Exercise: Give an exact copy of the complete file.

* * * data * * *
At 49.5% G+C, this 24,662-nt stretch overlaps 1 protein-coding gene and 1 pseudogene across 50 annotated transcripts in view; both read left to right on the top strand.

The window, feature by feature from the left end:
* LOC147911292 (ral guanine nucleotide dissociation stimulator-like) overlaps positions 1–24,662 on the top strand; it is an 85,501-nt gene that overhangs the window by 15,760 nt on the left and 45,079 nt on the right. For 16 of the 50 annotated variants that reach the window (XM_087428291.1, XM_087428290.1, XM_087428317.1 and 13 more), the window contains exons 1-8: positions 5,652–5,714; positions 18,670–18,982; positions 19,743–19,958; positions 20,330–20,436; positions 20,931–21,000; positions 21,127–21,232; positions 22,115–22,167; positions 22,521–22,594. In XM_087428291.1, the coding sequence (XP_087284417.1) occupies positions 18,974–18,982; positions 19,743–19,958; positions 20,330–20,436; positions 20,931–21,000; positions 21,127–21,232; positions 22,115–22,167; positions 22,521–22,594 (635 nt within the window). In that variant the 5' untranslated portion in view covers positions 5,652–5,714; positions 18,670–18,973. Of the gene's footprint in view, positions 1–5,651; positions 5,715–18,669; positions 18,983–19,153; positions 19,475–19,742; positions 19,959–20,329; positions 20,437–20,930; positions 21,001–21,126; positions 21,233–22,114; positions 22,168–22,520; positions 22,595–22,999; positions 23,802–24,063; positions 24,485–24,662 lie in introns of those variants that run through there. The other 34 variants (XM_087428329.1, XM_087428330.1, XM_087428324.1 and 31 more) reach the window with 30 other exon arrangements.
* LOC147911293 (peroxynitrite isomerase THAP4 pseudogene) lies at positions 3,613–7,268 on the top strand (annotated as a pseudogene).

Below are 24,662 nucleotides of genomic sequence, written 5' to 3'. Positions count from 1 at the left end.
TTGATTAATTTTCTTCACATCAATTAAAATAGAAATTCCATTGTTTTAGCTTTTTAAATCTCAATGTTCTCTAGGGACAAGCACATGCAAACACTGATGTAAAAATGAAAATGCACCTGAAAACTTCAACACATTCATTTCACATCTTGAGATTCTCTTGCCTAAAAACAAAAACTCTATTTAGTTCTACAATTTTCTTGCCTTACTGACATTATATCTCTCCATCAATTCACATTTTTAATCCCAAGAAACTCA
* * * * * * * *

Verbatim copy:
At 49.5% G+C, this 24,662-nt stretch overlaps 1 protein-coding gene and 1 pseudogene across 50 annotated transcripts in view; both read left to right on the top strand.

The window, feature by feature from the left end:
* LOC147911292 (ral guanine nucleotide dissociation stimulator-like) overlaps positions 1–24,662 on the top strand; it is an 85,501-nt gene that overhangs the window by 15,760 nt on the left and 45,079 nt on the right. For 16 of the 50 annotated variants that reach the window (XM_087428291.1, XM_087428290.1, XM_087428317.1 and 13 more), the window contains exons 1-8: positions 5,652–5,714; positions 18,670–18,982; positions 19,743–19,958; positions 20,330–20,436; positions 20,931–21,000; positions 21,127–21,232; positions 22,115–22,167; positions 22,521–22,594. In XM_087428291.1, the coding sequence (XP_087284417.1) occupies positions 18,974–18,982; positions 19,743–19,958; positions 20,330–20,436; positions 20,931–21,000; positions 21,127–21,232; positions 22,115–22,167; positions 22,521–22,594 (635 nt within the window). In that variant the 5' untranslated portion in view covers positions 5,652–5,714; positions 18,670–18,973. Of the gene's footprint in view, positions 1–5,651; positions 5,715–18,669; positions 18,983–19,153; positions 19,475–19,742; positions 19,959–20,329; positions 20,437–20,930; positions 21,001–21,126; positions 21,233–22,114; positions 22,168–22,520; positions 22,595–22,999; positions 23,802–24,063; positions 24,485–24,662 lie in introns of those variants that run through there. The other 34 variants (XM_087428329.1, XM_087428330.1, XM_087428324.1 and 31 more) reach the window with 30 other exon arrangements.
* LOC147911293 (peroxynitrite isomerase THAP4 pseudogene) lies at positions 3,613–7,268 on the top strand (annotated as a pseudogene).

Below are 24,662 nucleotides of genomic sequence, written 5' to 3'. Positions count from 1 at the left end.
TTGATTAATTTTCTTCACATCAATTAAAATAGAAATTCCATTGTTTTAGCTTTTTAAATCTCAATGTTCTCTAGGGACAAGCACATGCAAACACTGATGTAAAAATGAAAATGCACCTGAAAACTTCAACACATTCATTTCACATCTTGAGATTCTCTTGCCTAAAAACAAAAACTCTATTTAGTTCTACAATTTTCTTGCCTTACTGACATTATATCTCTCCATCAATTCACATTTTTAATCCCAAGAAACTCA